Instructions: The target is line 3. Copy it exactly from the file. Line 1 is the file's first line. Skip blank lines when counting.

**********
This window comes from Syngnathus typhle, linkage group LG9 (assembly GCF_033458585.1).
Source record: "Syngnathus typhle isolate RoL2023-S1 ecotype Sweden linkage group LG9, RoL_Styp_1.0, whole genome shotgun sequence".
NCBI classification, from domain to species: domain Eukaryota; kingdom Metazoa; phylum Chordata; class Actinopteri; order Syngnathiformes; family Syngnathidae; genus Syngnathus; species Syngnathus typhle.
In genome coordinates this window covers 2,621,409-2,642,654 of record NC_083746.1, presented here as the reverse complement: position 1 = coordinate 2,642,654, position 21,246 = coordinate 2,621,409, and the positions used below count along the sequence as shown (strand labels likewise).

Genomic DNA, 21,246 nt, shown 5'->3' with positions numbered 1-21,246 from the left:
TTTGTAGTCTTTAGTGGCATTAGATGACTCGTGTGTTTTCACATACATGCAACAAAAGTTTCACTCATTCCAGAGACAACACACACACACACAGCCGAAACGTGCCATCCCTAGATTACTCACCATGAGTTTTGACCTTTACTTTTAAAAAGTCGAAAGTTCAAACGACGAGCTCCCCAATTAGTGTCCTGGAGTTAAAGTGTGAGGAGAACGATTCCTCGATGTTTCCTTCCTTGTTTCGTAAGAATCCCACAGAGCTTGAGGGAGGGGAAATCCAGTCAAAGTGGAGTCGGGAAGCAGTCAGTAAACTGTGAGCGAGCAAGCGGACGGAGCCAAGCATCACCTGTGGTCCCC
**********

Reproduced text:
NCBI classification, from domain to species: domain Eukaryota; kingdom Metazoa; phylum Chordata; class Actinopteri; order Syngnathiformes; family Syngnathidae; genus Syngnathus; species Syngnathus typhle.